Did I enjoy it? Yes it was an exciting page turner that I enjoyed. I really enjoy the combination of science, history and military skills.
What is with the title of the review? One of the ancestors of the bad guy is Cuthbert Cary-Elwes. Cary Elwes played the male lead in the Princess Bride.
The Kill Switch, A Tucker Wayne Novel by James Rollins and Grant Blackwood; 2014; $27.99; 388 pages; William Morrow, New York, NY; 978-0-06-21325-4; Fiction; Checked out from Multnomah County Library, Troutdale; 5/27/14-5/29/14
Tucker Wayne is a former Army Ranger who has a K-9 companion named Kane who have fought together for years in the mountains of Afghanistan. Retired from the Army he is working freelance, when he and Kane are tasked by Sigma Force to escort a Russian scientist out of Russia. Since nothing is ever simple, Tucker and Kane are trying to stay ahead of several groups of bad guys, deal with an arrogant scientist and decipher a 100 year old riddle. The action runs all from Russia to South Africa and is action packed. The relationship between Tucker and Kane is awesome as is the action that is depicted from Kanes’ point of view.
Did I like it? Yes, Rollins and Blackwood do a great job of combining history, science, action and relationships.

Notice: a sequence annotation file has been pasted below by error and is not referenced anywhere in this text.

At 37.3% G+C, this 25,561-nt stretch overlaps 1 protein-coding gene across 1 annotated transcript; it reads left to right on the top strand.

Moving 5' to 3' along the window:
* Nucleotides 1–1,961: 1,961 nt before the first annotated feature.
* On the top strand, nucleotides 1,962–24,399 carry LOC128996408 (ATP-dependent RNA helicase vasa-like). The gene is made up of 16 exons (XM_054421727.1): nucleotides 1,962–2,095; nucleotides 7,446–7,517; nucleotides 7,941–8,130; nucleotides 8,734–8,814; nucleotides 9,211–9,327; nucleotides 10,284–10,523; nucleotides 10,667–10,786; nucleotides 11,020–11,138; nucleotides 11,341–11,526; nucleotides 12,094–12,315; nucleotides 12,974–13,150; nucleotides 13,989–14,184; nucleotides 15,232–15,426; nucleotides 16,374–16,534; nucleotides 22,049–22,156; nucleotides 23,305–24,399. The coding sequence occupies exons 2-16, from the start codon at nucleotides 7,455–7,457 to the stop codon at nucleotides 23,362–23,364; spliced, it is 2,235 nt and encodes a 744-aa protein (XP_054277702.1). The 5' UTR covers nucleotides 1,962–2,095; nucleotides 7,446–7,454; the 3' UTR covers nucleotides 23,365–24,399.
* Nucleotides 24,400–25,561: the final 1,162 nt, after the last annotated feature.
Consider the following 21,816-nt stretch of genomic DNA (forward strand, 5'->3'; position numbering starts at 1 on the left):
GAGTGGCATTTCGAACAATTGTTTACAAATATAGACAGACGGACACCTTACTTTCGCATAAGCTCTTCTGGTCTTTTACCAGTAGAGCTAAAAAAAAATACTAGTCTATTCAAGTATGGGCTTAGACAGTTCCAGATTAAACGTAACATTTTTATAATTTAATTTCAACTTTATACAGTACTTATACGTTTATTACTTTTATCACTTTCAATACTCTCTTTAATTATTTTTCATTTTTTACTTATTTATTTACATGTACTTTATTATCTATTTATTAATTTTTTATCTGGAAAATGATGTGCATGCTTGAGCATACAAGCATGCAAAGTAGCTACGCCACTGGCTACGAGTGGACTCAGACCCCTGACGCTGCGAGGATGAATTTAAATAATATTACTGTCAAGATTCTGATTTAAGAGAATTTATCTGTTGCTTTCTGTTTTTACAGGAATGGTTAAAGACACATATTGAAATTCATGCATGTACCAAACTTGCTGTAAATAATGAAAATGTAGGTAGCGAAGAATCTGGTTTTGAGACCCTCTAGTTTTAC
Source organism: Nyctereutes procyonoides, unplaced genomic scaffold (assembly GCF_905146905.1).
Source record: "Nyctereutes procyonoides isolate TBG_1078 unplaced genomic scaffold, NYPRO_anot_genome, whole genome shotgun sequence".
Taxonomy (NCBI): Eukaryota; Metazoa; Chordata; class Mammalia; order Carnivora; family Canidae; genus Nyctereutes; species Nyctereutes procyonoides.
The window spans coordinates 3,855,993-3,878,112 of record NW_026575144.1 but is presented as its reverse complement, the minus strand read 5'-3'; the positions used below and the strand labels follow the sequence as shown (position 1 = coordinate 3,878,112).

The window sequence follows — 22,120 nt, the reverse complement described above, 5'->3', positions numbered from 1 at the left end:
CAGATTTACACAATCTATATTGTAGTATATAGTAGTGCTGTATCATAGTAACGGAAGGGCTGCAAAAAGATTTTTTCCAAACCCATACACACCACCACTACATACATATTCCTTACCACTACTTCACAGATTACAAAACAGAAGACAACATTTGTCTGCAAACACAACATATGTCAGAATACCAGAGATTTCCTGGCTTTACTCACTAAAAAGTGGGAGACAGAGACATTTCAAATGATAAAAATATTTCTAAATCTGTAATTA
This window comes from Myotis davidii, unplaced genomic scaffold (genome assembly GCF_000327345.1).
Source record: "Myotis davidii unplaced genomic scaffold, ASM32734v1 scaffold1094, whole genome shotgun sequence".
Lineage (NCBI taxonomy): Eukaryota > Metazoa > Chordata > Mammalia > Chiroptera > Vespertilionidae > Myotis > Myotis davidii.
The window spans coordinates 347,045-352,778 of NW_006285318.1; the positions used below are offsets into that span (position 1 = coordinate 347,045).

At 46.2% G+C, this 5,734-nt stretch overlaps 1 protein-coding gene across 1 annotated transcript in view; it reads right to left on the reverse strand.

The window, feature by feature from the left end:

What is with the title of the review? I had once told my friend Libby that I wouldn’t read books by a well known author and anyone else. I have read several and am changing my policy. Because as I have often said, “A good story is a good story.”
Long Live The King, Book One of the Charlemagne Saga by Guy Cote; 2012; $12.99; 313 pages; World Castle Publishing, Pensacola, FL; 9781938243790; Purchased from the Author at Wordstock, November 2013; 5/6/14-5/9/14
What is the story? A down and out strippers daughter in Arizona, somehow runs to her grandfathers home in Germany. Wait a minute how did she get a passport and able to make a immediate reservation to Germany. The improbabilities just keep piling on, now and in the past. A group in Germany that wants a united Europe decides to clone Charlemagne to rule Europe and decides to use the daughter as an incubator. A group that doesn’t want one a single ruler for Europe is fighting the cloning. The young woman runs back and forth between the US, France and Germany. One minute she is carrying the clone of Charlemagne, next she is told that it is actually Charlemagnes’ son Pippin the Hunchback. The clues that she chases down are so far apart, so contradictory that no reasonable person could put them together but this girl with no education who works at a fast food place manages to figure everything out. One character is a university professor who is an expert on Charlemagne and he is also at the same time a mob boss and no one has ever put these two together. He is also in many ways the central character of the story.
Did I like it? Ok, it was interesting but there were just too many coincidences*, the references were way too obscure and too many contradictions.*Rule 39, There are no coincidences.
What is with the title of the review? When I first asked the author about the book he told me it was like the Da Vinci Code, told him I didn’t like it and he would have a sale if he told me it was like James Rollins or Steve Berry. Next time I walked by that is what he told me, it was more like Dan Brown than James Rollins or Steve Berry.